There’s a Twitter discussion happening right now hashtagged #artsed . The hashtag acts as a search key for tweets that have anything to do with arts education, but this particular thread of the discussion is focussing on the issue of professional training for artists – more particularly theatre artists, and especially actors. The originating posts are from the US but, such is the nature of Twitter, anyone from anywhere can jump in and contribute – it’s a democratic open house in the Twitter stream. The current thread is tackling a matter dear to my heart and to those others who are participating.
However, there’s only so much you can say in Twitter’s 140 character delimited conversation bites and, inevitably, you long for another venue to continue the conversation at more length. I’ve turned here to my own scratch pad/blog, and perhaps others will join in the conversation. Continue reading “Arts Education – what should we teach and how?”
I was a conference delegate last month at the Apple University Consortium’s 2009 Create World Conference. Justin Macdonnell, a keynote presenter put some nicely provocative issues to the floor of digital arts creatives and creative arts academics gathered at Griffith University in Brisbane.
Justin’s keynote, ‘In the Absence of Criticism’ revolved around a couple of questions. Firstly, in an increasingly web-based world how can we ensure our ‘repository’ of arts-related digital materials are looked after and curated adequately? He was concerned that a failure in the technology, a lack of provenance and critical discourse could mean the obliteration of so much of what he calls our ‘communal memory.’ We could end up, he noted, living in a state of the continual present. Continue reading “From Custodian to Curator – the challenge for the digital age”
My last post here investigated the first 10 seasons of Queensland Theatre Company between 1970 and 1979. This post looks at the plays from the past 10 seasons. I’ve used the same breakdown in assessing the repertoire, i.e., organised my siftings using assigned historical and geographical categories: UK/Ireland; Australian; US; Other. Plays can find themselves assigned to these eras: Classical (pre-Shakespeare); Early-Modern (Shakespeare through Chekhov); Modern (rest of the 20th century), and Contemporary (plays written during or within 5 years of the start of the period under consideration). I realise they are arbitrary, but they work in general terms; you have to start somewhere. So …
Between 2000 and 2009, Queensland Theatre Company produced the work of 72 playwrights in its mainstage seasons, for a total of 91 plays. Who were the most produced writers? Another drum roll … Continue reading “Hold the slings and arrows: stocktaking Queensland theatre (Act 2)”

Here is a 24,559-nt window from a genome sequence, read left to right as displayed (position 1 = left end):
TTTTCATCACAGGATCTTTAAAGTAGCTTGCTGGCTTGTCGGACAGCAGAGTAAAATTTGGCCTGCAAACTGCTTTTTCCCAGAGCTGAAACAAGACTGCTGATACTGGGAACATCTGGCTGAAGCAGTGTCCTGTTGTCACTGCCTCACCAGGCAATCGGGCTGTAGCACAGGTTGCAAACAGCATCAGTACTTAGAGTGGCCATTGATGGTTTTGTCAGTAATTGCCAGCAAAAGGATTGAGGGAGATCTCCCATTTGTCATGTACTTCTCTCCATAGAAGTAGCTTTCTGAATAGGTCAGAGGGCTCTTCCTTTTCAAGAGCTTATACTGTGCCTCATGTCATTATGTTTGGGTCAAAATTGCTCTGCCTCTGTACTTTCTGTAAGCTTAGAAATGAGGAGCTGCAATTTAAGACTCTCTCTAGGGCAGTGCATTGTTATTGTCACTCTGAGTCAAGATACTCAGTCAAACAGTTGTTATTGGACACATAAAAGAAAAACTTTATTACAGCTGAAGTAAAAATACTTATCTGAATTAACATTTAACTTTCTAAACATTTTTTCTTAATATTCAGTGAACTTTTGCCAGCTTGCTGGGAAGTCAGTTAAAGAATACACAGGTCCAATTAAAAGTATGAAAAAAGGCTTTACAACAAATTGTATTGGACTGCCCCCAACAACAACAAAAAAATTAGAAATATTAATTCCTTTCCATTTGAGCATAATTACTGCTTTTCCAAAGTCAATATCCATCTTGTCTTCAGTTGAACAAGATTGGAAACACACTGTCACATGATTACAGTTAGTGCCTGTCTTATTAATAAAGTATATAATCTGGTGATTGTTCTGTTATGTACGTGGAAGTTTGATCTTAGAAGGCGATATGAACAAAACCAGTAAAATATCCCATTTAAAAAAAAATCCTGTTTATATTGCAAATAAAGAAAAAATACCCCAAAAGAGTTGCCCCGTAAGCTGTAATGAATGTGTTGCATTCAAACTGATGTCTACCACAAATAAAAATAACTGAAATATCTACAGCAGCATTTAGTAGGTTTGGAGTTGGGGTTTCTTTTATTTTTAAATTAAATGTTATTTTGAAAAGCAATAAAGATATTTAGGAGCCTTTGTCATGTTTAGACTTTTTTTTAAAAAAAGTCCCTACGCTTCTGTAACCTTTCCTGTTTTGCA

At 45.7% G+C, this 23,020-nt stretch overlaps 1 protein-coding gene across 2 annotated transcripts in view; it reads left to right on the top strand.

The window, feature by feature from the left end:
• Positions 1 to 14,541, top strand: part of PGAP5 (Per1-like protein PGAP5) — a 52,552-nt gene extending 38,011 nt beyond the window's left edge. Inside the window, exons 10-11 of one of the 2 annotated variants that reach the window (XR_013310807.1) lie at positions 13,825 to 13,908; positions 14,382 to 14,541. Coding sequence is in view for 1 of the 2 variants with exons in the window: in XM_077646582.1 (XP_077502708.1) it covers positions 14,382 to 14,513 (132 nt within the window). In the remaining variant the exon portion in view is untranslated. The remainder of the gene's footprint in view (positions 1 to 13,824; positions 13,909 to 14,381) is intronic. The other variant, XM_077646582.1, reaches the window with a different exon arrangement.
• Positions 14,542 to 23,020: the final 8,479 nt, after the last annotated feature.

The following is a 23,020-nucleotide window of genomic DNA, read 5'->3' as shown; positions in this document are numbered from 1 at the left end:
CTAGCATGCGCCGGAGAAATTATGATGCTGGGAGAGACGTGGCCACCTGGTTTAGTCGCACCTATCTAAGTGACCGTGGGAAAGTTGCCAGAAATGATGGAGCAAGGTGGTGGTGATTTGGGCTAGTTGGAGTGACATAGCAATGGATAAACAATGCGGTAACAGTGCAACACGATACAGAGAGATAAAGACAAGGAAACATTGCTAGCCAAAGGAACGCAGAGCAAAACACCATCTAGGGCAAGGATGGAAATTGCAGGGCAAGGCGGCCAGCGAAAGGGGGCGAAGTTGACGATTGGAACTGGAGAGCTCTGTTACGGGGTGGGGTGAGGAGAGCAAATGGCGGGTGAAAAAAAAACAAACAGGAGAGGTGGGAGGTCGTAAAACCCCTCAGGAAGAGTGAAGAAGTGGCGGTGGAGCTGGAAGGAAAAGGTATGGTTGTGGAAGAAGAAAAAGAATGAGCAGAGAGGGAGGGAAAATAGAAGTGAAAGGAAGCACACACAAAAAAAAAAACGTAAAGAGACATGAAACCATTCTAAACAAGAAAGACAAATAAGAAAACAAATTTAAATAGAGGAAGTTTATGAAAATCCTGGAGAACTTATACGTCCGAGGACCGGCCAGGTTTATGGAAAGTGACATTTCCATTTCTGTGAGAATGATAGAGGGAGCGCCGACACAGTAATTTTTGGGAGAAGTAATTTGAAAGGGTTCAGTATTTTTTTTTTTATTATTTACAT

If you subscribe to theatre-related blogs, then your feed-reader during the past week or so will be overflowing with posts where the words ‘Outrageous Fortune’ will almost certainly appear. It’s the title of a new book on the state of American playwrighting, and it’s getting the best kind of publicity on the web – the free sort – for its authors Todd London, Ben Pesner, and Zannie Giraud Voss. Linked to Outrageous Fortune‘s contents, and extending the ongoing discussion into the state of play of contemporary US theatre, is a report by another American critic, Terry Teachout – more on this below.
There are plenty of complaints in the back and forth generated by Outrageous Fortune. The book claims contemporary ‘institutional theatre’ in the US – the system – is broken; it is certainly not playing fair with its own writers. Why not? The same plays – not all by fellow Americans – are being produced over and over again, and the business of keeping companies open for business has virtually imposed a ‘safe’ production environment for theatre managements. The result is that not enough new work by contemporary American dramatists is appearing on US stages. Continue reading “Hold the slings and arrows: stocktaking Queensland theatre (Act 1)”
When you spend as much time on Twitter and Facebook, and subscribe to as many theatre focussed blogs as I do, then you take notice of themes that won’t lie down.
There’s been a bit of a stir in the social networking streams over the past couple of weeks, and it’s been about the current state of theatre – and not just here in Queensland or further afield in Australia. Updates from theatre sites from round the world arrive daily in my feed reader. I wish I could say that I get to read them all; I don’t. Some don’t interest me or are irrelevant but, as I read, I make it a habit to grab quotes or bookmark a post for later. These get stored away in my Tumblr scrapbook for later reference – a hangover from my academic days I suppose. Lately, a lot of these theatre snippets have had a common thread. With very few exceptions the tone is downbeat, the tune is repetitive: the theatre system – the model for institutionalised theatre – is broken. Continue reading “Is there anything right with the theatre?”
An image a day is the goal. I didn’t make it as planned, but here are some of the best most evocative memory captures for 2009 in this, the 109th and ultimate blog post of the year for Groundling. See you on the other side!